“Also according to this official, during the trip, they collected a copper plated canon, many kinds of red corals, seabirds and sea turtles.”

Another proposal of this ministry dated the second day of the intercalary April, the 19th year of the Minh Mang reign (1838), reads that: “Under the royal order of sending people to Hoang Sa, the ministry proposes the departure to be in the late March to measure, draw and survey the whole Hoang Sa region”… “Though 11 sandbanks and islands were surveyed, the map drawing has not been completed…”

Some documents also indirectly referred to punishment for not bringing back maps. For example, a report of the Public Works Ministry on July 13, the 18th year of the Minh Mang reign (1837), in Volume No.57, page 244, noted that: “The ministry reviewed last year’s works, overseers and guides were presented with two strings of coins (each string contains 600 ancient coins)… However, only overseer Truong Viet Soai did not bring back maps, and should be decapitated but under the royal instruction he was imprisoned until autumn awaiting trial. The ministry requests a direction to judge this official.”

Some people who drew unclear maps were punished, as was written in a document of the Cabinet dated July 13, the 16th year of the Minh Mang reign (1835), in Volume No.54, page 94: “Officials who were in charge of drawing maps but failed to produce good maps, include overseers Tran Van Van, Nguyen Van Tien and Nguyen Van Hoang. They should be punished with 80 lashes each but have been pardoned.” An instruction document on July 13, the16th year of the Minh Mang reign (1835), in Volume No.54, page 92, also reads: “Officials who were blamed for producing unclear maps include overseers Tran Van Van, Nguyen Van Tien and Nguyen Van Hoang. They should be punished with 80 lashes each but would receive a pardon this time.”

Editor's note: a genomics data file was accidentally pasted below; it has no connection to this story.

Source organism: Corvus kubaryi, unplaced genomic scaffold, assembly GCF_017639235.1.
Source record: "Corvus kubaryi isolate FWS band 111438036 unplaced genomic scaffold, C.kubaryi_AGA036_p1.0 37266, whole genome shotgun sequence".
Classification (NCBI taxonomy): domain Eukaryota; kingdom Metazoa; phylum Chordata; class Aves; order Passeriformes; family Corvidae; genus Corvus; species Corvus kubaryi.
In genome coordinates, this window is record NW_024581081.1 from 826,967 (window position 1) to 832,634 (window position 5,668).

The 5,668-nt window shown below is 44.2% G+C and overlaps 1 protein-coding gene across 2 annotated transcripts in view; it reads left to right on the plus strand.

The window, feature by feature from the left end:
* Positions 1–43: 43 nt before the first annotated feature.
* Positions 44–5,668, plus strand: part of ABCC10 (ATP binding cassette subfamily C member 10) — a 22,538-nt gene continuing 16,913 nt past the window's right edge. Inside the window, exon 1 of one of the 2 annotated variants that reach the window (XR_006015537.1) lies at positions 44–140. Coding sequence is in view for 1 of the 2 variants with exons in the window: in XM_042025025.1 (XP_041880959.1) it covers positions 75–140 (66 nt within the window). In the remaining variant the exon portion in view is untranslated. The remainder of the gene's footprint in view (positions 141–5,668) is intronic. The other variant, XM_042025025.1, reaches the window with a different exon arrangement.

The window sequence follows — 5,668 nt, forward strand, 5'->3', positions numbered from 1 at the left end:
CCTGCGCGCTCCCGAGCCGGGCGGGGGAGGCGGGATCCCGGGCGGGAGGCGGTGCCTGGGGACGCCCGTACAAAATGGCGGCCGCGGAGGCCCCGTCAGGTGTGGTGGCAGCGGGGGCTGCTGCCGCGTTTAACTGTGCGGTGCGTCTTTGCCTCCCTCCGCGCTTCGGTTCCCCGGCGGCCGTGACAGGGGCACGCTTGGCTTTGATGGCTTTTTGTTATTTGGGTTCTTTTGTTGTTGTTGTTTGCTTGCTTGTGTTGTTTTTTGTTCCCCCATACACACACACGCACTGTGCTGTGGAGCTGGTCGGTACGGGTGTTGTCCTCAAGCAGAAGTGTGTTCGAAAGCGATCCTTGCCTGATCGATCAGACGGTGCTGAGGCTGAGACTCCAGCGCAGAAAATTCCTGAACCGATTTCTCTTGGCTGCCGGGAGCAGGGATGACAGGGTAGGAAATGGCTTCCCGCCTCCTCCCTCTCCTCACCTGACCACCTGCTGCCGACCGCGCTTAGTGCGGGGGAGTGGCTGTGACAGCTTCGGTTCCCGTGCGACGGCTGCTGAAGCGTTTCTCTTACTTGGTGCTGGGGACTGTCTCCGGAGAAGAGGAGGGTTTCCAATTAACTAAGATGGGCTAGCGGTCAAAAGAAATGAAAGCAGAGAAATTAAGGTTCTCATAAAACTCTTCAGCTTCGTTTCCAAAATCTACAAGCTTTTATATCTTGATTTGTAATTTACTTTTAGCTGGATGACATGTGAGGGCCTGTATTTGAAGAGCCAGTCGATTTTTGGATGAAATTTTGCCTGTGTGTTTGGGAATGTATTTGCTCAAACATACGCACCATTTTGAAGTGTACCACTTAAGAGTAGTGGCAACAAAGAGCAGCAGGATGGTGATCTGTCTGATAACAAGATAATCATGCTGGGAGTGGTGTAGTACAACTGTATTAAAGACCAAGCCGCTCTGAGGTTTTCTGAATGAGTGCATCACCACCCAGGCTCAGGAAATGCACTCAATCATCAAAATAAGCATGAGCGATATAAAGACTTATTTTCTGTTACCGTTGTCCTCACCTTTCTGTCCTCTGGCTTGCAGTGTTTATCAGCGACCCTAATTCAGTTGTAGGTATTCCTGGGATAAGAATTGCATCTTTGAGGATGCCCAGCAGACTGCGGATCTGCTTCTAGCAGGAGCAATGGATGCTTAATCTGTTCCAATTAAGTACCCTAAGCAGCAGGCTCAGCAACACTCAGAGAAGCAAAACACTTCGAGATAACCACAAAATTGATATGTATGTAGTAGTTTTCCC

Stating clearly that planting sovereignty markers in Hoang Sa was made an annual routine

In the legal struggle on the international arena to prove Vietnam’s real possession of Hoang Sa, the document in 1836 is the most important. A report of the Public Works Ministry on February 12, the 17th year of the Minh Mang reign (1836), in Volume 55 of Minh Mang reign’s royal records, page 336, notes that:

“The Ministry of Public Works reports that the ministry has received the Cabinet’s document which requires that “Each boat sent to Hoang Sa has to bring along 10 wooden steles measuring 4.5 thuoc (old measure of length equivalent to 1.8 metres) long, five tac (equivalent to 0.2 metre) wide, one tac thick, and engraved with the words: The Binh Than year, (the 17th year of the Minh Mang reign), naval commanders under the royal order went to Hoang Sa for surveys and installed this marker to mark the arrival.

“This time, the royal naval commander sent to Hoang Sa, is Pham Huu Nhat, who traveled by boat from Thuan An rivermouth to Quang Ngai province at the hour of the Cat (between 5 a.m. and 7 a.m.) yesterday. The ministry will immediately prepare the planned amount of wooden steles and send an urgent letter to the province to ask it to deliver the steles to this official.